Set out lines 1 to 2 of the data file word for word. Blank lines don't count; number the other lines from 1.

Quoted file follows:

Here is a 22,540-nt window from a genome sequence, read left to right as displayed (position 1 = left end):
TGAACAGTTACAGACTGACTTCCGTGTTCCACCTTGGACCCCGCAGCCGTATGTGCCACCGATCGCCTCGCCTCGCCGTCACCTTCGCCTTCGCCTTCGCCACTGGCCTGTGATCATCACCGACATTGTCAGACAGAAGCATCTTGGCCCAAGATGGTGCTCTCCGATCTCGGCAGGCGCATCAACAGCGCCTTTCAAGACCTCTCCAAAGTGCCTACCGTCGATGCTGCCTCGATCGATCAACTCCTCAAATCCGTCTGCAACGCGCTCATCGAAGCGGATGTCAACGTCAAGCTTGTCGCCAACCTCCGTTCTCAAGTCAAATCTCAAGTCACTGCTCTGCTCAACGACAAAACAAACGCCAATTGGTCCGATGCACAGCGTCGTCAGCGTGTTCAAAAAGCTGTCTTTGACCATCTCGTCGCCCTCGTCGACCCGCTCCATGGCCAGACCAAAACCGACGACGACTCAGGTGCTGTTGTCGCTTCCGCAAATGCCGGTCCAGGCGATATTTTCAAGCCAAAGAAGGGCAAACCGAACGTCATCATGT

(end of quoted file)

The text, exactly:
Here is a 22,540-nt window from a genome sequence, read left to right as displayed (position 1 = left end):
TGAACAGTTACAGACTGACTTCCGTGTTCCACCTTGGACCCCGCAGCCGTATGTGCCACCGATCGCCTCGCCTCGCCGTCACCTTCGCCTTCGCCTTCGCCACTGGCCTGTGATCATCACCGACATTGTCAGACAGAAGCATCTTGGCCCAAGATGGTGCTCTCCGATCTCGGCAGGCGCATCAACAGCGCCTTTCAAGACCTCTCCAAAGTGCCTACCGTCGATGCTGCCTCGATCGATCAACTCCTCAAATCCGTCTGCAACGCGCTCATCGAAGCGGATGTCAACGTCAAGCTTGTCGCCAACCTCCGTTCTCAAGTCAAATCTCAAGTCACTGCTCTGCTCAACGACAAAACAAACGCCAATTGGTCCGATGCACAGCGTCGTCAGCGTGTTCAAAAAGCTGTCTTTGACCATCTCGTCGCCCTCGTCGACCCGCTCCATGGCCAGACCAAAACCGACGACGACTCAGGTGCTGTTGTCGCTTCCGCAAATGCCGGTCCAGGCGATATTTTCAAGCCAAAGAAGGGCAAACCGAACGTCATCATGT